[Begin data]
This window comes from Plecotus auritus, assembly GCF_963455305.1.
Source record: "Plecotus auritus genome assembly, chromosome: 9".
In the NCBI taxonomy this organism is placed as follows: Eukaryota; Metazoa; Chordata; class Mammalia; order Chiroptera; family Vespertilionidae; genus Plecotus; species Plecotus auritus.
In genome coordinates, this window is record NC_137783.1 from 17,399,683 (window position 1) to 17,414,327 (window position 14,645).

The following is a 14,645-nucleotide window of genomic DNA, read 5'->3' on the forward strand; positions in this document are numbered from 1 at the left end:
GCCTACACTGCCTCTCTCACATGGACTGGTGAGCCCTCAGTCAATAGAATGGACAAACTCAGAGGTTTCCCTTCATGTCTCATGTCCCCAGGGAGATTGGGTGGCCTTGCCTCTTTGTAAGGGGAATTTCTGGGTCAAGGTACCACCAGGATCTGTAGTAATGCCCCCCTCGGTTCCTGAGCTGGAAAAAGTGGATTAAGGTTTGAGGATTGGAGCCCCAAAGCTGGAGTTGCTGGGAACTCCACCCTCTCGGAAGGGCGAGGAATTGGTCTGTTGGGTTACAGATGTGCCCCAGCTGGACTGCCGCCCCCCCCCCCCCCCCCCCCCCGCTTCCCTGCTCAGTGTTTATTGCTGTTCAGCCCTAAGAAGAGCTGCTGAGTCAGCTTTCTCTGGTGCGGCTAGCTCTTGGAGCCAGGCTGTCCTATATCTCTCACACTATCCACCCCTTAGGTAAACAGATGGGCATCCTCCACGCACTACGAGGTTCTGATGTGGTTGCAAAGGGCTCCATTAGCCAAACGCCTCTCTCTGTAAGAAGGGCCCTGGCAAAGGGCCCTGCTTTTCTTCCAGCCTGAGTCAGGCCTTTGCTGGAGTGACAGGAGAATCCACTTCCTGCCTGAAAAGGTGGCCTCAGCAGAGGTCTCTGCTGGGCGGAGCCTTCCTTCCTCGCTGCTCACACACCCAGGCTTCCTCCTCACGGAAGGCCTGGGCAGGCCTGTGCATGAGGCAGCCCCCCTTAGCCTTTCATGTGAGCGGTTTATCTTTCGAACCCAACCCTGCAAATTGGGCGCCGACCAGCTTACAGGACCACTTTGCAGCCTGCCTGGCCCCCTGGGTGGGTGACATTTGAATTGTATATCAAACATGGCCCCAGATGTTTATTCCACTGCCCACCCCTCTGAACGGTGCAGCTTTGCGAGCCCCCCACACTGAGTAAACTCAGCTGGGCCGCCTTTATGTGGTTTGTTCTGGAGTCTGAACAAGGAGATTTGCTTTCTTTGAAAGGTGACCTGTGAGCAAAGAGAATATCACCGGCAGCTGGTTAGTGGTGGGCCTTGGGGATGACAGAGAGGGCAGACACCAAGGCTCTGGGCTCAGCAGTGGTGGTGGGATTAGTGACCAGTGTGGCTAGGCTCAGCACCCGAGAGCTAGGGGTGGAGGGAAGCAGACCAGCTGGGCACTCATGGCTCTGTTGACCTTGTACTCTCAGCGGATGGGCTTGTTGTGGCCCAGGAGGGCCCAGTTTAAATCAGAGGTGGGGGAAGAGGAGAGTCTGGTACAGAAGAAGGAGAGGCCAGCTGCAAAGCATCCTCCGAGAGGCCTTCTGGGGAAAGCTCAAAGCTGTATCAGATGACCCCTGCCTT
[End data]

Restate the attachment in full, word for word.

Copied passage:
This window comes from Plecotus auritus, assembly GCF_963455305.1.
Source record: "Plecotus auritus genome assembly, chromosome: 9".
In the NCBI taxonomy this organism is placed as follows: Eukaryota; Metazoa; Chordata; class Mammalia; order Chiroptera; family Vespertilionidae; genus Plecotus; species Plecotus auritus.
In genome coordinates, this window is record NC_137783.1 from 17,399,683 (window position 1) to 17,414,327 (window position 14,645).

The following is a 14,645-nucleotide window of genomic DNA, read 5'->3' on the forward strand; positions in this document are numbered from 1 at the left end:
GCCTACACTGCCTCTCTCACATGGACTGGTGAGCCCTCAGTCAATAGAATGGACAAACTCAGAGGTTTCCCTTCATGTCTCATGTCCCCAGGGAGATTGGGTGGCCTTGCCTCTTTGTAAGGGGAATTTCTGGGTCAAGGTACCACCAGGATCTGTAGTAATGCCCCCCTCGGTTCCTGAGCTGGAAAAAGTGGATTAAGGTTTGAGGATTGGAGCCCCAAAGCTGGAGTTGCTGGGAACTCCACCCTCTCGGAAGGGCGAGGAATTGGTCTGTTGGGTTACAGATGTGCCCCAGCTGGACTGCCGCCCCCCCCCCCCCCCCCCCCCCGCTTCCCTGCTCAGTGTTTATTGCTGTTCAGCCCTAAGAAGAGCTGCTGAGTCAGCTTTCTCTGGTGCGGCTAGCTCTTGGAGCCAGGCTGTCCTATATCTCTCACACTATCCACCCCTTAGGTAAACAGATGGGCATCCTCCACGCACTACGAGGTTCTGATGTGGTTGCAAAGGGCTCCATTAGCCAAACGCCTCTCTCTGTAAGAAGGGCCCTGGCAAAGGGCCCTGCTTTTCTTCCAGCCTGAGTCAGGCCTTTGCTGGAGTGACAGGAGAATCCACTTCCTGCCTGAAAAGGTGGCCTCAGCAGAGGTCTCTGCTGGGCGGAGCCTTCCTTCCTCGCTGCTCACACACCCAGGCTTCCTCCTCACGGAAGGCCTGGGCAGGCCTGTGCATGAGGCAGCCCCCCTTAGCCTTTCATGTGAGCGGTTTATCTTTCGAACCCAACCCTGCAAATTGGGCGCCGACCAGCTTACAGGACCACTTTGCAGCCTGCCTGGCCCCCTGGGTGGGTGACATTTGAATTGTATATCAAACATGGCCCCAGATGTTTATTCCACTGCCCACCCCTCTGAACGGTGCAGCTTTGCGAGCCCCCCACACTGAGTAAACTCAGCTGGGCCGCCTTTATGTGGTTTGTTCTGGAGTCTGAACAAGGAGATTTGCTTTCTTTGAAAGGTGACCTGTGAGCAAAGAGAATATCACCGGCAGCTGGTTAGTGGTGGGCCTTGGGGATGACAGAGAGGGCAGACACCAAGGCTCTGGGCTCAGCAGTGGTGGTGGGATTAGTGACCAGTGTGGCTAGGCTCAGCACCCGAGAGCTAGGGGTGGAGGGAAGCAGACCAGCTGGGCACTCATGGCTCTGTTGACCTTGTACTCTCAGCGGATGGGCTTGTTGTGGCCCAGGAGGGCCCAGTTTAAATCAGAGGTGGGGGAAGAGGAGAGTCTGGTACAGAAGAAGGAGAGGCCAGCTGCAAAGCATCCTCCGAGAGGCCTTCTGGGGAAAGCTCAAAGCTGTATCAGATGACCCCTGCCTT